A Tragic, 118-Count Indictment of the Russian Nuclear Navy

James Clay Moltz
August 17, 2000

An Op-Ed for the Los Angeles Times, Thursday, August 17, 2000.

The tragic spectacle of the Russian navy’s thus-far ineffective efforts to save the 118 crew members on the Kursk nuclear submarine raises serious questions about Russia’s continued ability to operate its nuclear fleet safely. An exercise aimed at showing Russia’s nuclear might has turned into a human disaster, with Russia now appealing belatedly to Britain for emergency assistance in the rescue effort. But this call may be too late.

Unfortunately, the underlying problems this incident has exposed within the Russian navy go far deeper. The areas of information policy, maintenance, nuclear safety and personnel all raise serious outside concerns.

In terms of information policy, news coming from the Russian government bears many of the signs of the Chernobyl disaster. Despite the fact that the vessel had apparently sunk Saturday morning, the Russian government released information only Monday morning. It then indicated only that there had been a sinking, but that there had been no loss of life and that the navy had all of the equipment it needed to conduct a rescue operation. Government reports also claimed that the navy was in full communication with the crew. By Wednesday, it appeared that communication has been sporadic and limited to periodic tapping on the hull in semi-decipherable Morse code.

The cause of the accident also was in dispute. Initial reports indicated a torpedo problem. Later, however, the government attempted to divert responsibility by claiming that the vessel probably had collided with another vessel, possibly a foreign submarine spying on the exercises. On Tuesday, a new theory floated by the government suggested a collision with a World War II-era mine. Evidence from the site, however, indicated a large explosion on the submarine itself, returning the focus to the torpedo room and a possible propellant, weapon or oxygen tank explosion.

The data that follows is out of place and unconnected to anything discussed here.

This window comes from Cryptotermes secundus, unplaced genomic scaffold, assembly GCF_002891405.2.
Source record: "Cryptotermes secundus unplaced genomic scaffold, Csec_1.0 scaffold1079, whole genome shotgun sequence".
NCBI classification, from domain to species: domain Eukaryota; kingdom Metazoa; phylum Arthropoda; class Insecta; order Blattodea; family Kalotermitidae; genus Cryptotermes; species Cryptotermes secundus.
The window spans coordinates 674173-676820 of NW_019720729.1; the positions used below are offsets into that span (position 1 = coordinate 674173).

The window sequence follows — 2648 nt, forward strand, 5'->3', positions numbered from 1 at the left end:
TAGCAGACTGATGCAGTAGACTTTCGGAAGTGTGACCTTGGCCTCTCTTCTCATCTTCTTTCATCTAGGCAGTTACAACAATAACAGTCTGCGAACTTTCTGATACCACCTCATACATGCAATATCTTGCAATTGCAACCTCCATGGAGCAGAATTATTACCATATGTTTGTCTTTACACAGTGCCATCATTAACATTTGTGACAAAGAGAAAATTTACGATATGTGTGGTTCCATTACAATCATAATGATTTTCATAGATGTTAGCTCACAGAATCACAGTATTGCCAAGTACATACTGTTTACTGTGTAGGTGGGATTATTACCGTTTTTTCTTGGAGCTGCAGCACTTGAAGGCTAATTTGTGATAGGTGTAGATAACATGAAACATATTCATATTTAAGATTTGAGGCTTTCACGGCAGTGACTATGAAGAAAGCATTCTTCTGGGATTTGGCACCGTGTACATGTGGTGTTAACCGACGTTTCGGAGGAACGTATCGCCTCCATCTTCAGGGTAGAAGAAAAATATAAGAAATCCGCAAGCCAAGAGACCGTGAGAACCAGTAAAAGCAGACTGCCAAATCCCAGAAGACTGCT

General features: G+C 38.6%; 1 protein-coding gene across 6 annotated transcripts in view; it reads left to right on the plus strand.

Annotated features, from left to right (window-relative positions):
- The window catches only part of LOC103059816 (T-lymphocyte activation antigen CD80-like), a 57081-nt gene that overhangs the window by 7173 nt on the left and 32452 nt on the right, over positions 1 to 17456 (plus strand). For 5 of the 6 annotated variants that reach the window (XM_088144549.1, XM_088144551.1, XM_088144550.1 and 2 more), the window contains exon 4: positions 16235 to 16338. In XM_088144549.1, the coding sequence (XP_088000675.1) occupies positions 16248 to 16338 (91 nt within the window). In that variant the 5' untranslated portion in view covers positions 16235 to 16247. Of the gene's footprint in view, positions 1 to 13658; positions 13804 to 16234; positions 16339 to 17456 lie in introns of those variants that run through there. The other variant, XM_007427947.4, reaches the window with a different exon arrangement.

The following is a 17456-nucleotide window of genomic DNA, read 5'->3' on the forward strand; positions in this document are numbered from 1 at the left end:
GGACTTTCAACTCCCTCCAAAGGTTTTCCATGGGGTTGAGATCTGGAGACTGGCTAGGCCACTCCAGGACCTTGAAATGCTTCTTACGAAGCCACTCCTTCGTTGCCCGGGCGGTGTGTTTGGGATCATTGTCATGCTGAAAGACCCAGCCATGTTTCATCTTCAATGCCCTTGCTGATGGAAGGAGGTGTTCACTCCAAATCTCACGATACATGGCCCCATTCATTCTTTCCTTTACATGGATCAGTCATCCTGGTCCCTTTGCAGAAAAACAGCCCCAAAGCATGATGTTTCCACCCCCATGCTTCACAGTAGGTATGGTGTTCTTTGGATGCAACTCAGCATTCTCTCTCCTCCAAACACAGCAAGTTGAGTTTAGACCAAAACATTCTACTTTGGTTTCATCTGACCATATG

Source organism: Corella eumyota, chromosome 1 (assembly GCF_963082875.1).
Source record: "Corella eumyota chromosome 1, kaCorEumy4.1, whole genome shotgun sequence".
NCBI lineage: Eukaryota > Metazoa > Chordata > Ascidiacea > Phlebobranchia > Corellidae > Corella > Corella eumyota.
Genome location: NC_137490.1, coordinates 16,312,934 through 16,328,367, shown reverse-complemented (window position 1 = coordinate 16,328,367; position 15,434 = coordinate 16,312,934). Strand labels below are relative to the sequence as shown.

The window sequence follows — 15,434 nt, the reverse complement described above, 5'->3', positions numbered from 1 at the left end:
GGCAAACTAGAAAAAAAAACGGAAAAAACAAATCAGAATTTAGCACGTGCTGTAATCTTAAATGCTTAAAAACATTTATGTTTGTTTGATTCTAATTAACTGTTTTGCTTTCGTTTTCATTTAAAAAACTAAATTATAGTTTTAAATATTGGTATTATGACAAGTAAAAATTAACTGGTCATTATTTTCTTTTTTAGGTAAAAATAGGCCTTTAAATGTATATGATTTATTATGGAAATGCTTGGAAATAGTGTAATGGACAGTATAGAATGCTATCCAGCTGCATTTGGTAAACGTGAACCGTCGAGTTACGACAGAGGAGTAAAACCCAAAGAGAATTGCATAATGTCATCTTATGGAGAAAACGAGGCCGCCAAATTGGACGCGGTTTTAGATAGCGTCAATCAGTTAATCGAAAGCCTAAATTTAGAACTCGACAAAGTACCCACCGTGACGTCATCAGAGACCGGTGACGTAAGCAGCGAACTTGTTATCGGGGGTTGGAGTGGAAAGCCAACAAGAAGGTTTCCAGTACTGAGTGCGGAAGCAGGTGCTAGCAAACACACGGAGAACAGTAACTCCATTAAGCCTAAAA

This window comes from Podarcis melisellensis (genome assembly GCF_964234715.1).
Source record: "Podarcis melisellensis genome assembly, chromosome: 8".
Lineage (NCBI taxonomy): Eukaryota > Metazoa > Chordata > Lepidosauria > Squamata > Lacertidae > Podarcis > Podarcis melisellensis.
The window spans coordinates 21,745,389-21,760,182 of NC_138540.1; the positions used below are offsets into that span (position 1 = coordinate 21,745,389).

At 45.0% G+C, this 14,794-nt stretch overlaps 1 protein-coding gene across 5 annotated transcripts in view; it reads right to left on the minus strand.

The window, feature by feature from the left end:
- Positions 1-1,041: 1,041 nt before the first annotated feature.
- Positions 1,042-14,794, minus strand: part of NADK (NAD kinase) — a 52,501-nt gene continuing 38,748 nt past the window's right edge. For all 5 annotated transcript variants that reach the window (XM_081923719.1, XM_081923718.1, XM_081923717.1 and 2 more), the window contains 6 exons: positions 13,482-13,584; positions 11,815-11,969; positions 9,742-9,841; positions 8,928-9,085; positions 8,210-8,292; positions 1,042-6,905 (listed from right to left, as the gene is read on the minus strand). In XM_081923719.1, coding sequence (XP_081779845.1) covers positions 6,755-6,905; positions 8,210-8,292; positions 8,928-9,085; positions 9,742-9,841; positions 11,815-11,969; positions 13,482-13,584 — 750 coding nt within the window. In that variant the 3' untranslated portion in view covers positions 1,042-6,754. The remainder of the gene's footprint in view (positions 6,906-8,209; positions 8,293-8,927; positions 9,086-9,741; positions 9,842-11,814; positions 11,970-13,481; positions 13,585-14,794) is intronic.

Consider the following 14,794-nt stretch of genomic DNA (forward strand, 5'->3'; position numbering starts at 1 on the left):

On Wednesday, as hope seemed to evaporate, the Russian government suddenly announced that the crew had enough oxygen to last until Aug. 25 and that the lack of tapping on the hull likely meant that the crew was conserving energy. None of these games with the media have impressed the families of the sailors.

Then there is the problem of rescue equipment. During the Cold War, the Soviet Union developed a series of mini-submarines and other submersibles that would have been much more capable of conducting a rescue operation than the old-fashioned rescue bell that the Russians have tried to lower from a surface ship. Given the rough seas and the weather, this operation has proved extremely difficult. The mini-submarines, though, are not available because they have been mothballed due to a lack of funding.